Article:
• Sonoma County officials recruited an external advisory committee made up with leaders who had significant reach into targeted segments of the community (aging, Latino and low income) to provide input and perspective.The county employed a respected consulting firm to conduct the research about best practices to reach the high priority demographics, ensuring adequate capacity to support participants of the project and remove any departmental territorial issues that might have been obstacles.
  • As a result of these efforts, a new paradigm of service delivery and community partnerships is emerging within a wide range of county department programs, including new cross-departmental programs to address pressing public problems.

Lessons Learned

  • Set clear goals by collectively envisioning the desired end state before starting work and stay focused on meeting the needs of both the external community and internal organizational audiences.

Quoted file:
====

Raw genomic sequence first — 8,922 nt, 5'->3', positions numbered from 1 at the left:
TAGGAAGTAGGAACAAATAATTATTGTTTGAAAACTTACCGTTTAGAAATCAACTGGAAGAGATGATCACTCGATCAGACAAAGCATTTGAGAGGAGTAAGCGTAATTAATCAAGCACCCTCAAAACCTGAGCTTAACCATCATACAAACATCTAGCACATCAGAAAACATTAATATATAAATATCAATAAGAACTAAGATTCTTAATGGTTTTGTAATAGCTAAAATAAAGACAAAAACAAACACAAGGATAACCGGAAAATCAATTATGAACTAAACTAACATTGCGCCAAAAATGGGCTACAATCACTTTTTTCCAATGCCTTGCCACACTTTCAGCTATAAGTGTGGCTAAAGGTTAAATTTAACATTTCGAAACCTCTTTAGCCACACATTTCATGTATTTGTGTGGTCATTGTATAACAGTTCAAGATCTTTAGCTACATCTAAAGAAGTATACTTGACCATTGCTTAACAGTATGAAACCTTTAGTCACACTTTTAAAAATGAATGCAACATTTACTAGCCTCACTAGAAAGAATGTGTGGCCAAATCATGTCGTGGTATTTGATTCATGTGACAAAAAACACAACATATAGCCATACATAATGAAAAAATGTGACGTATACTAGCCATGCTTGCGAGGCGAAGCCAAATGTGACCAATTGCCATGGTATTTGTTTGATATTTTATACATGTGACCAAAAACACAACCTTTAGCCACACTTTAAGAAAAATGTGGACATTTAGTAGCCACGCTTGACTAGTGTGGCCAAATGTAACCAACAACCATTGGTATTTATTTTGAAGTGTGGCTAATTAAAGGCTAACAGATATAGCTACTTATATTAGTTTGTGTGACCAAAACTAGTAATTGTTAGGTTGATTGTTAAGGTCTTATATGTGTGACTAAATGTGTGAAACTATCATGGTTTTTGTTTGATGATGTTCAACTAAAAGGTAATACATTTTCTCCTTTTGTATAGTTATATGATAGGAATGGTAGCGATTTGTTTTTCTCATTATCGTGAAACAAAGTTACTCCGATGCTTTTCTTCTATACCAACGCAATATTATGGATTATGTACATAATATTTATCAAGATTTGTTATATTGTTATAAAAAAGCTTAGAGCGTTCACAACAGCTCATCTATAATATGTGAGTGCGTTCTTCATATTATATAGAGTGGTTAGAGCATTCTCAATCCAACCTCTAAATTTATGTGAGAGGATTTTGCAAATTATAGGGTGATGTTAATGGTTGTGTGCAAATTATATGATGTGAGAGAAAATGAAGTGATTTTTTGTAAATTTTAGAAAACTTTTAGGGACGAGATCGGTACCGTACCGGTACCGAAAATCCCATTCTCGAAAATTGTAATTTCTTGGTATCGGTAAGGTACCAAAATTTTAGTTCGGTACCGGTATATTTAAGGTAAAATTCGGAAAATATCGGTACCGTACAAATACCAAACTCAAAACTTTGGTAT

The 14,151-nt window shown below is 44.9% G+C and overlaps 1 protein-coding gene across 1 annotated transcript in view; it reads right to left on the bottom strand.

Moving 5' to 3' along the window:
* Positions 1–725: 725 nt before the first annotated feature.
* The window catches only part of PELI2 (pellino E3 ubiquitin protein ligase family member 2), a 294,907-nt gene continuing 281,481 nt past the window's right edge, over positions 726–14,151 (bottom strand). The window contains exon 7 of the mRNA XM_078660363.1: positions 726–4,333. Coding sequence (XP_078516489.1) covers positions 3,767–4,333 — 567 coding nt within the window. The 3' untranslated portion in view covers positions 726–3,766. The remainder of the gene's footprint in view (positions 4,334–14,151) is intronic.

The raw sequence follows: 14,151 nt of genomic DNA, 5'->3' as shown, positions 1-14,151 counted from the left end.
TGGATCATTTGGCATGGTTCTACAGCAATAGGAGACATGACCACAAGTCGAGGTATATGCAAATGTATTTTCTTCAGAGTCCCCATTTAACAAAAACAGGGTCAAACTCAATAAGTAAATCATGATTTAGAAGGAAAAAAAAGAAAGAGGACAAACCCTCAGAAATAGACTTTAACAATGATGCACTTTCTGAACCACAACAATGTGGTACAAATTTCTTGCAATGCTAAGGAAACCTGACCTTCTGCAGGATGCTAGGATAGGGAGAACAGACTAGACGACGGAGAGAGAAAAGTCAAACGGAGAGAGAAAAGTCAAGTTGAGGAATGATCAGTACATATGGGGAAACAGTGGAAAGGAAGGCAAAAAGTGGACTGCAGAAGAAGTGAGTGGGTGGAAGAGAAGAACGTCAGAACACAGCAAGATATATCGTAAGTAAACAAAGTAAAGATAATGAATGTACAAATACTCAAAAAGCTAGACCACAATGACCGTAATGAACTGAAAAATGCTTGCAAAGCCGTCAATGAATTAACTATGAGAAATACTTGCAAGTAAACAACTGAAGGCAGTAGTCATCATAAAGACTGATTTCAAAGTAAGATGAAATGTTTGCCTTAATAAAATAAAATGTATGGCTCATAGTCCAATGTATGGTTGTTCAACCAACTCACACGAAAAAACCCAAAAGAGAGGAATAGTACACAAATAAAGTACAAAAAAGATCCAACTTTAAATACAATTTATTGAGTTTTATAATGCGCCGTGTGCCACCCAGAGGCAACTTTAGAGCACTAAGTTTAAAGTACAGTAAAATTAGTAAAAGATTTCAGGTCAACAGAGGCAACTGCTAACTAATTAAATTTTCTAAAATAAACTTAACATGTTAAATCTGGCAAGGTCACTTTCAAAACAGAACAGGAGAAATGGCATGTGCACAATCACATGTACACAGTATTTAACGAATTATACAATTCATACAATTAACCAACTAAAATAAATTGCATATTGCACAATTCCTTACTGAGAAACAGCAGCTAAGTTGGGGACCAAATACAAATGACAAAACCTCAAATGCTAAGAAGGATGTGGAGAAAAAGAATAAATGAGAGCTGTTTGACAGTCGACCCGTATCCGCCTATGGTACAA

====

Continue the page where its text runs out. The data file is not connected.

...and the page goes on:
• Develop an up-to-date demographic and socioeconomic understanding of your community and what the needs of the community are.
  • Develop a plan to elicit ongoing conversations with the desired segments of the community.
  • Develop an external advisory committee (supplemented with key informant interviews) and connect with basic service providers and staff about community needs and resources.
  • Emphasize that the approach of addressing community needs through direct engagement isn’t a new task or extra burden for overworked staff. Instead, more can be accomplished by using partnerships and dialogue in the communities the county already serves.
  • Come to terms with a new paradigm. Technology offers access to information that requires additional responsiveness from local governments. Public engagement can surface solutions and resources in ways that traditional service models have not been able to leverage.

Rest of the Story